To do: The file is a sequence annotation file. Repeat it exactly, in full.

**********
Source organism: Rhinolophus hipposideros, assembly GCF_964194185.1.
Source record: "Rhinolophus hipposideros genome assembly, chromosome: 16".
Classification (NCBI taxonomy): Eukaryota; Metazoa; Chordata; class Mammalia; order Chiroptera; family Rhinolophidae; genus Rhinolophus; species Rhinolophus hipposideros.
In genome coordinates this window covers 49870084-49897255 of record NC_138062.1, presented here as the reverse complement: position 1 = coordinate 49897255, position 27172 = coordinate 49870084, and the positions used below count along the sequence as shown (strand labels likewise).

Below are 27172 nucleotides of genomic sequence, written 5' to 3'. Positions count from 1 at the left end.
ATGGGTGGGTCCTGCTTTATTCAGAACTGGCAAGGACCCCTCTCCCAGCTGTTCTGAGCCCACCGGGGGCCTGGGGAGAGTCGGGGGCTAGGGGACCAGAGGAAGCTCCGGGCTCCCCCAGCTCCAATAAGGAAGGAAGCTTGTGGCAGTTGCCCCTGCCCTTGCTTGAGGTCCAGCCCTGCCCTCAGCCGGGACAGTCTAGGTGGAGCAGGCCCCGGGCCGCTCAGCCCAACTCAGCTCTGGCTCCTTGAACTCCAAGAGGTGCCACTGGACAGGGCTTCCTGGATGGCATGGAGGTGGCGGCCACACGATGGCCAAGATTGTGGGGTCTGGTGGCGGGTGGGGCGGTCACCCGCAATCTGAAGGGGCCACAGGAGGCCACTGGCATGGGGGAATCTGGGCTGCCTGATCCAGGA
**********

Source organism: Rhinolophus hipposideros, assembly GCF_964194185.1.
Source record: "Rhinolophus hipposideros genome assembly, chromosome: 16".
Classification (NCBI taxonomy): Eukaryota; Metazoa; Chordata; class Mammalia; order Chiroptera; family Rhinolophidae; genus Rhinolophus; species Rhinolophus hipposideros.
In genome coordinates this window covers 49870084-49897255 of record NC_138062.1, presented here as the reverse complement: position 1 = coordinate 49897255, position 27172 = coordinate 49870084, and the positions used below count along the sequence as shown (strand labels likewise).

Below are 27172 nucleotides of genomic sequence, written 5' to 3'. Positions count from 1 at the left end.
ATGGGTGGGTCCTGCTTTATTCAGAACTGGCAAGGACCCCTCTCCCAGCTGTTCTGAGCCCACCGGGGGCCTGGGGAGAGTCGGGGGCTAGGGGACCAGAGGAAGCTCCGGGCTCCCCCAGCTCCAATAAGGAAGGAAGCTTGTGGCAGTTGCCCCTGCCCTTGCTTGAGGTCCAGCCCTGCCCTCAGCCGGGACAGTCTAGGTGGAGCAGGCCCCGGGCCGCTCAGCCCAACTCAGCTCTGGCTCCTTGAACTCCAAGAGGTGCCACTGGACAGGGCTTCCTGGATGGCATGGAGGTGGCGGCCACACGATGGCCAAGATTGTGGGGTCTGGTGGCGGGTGGGGCGGTCACCCGCAATCTGAAGGGGCCACAGGAGGCCACTGGCATGGGGGAATCTGGGCTGCCTGATCCAGGA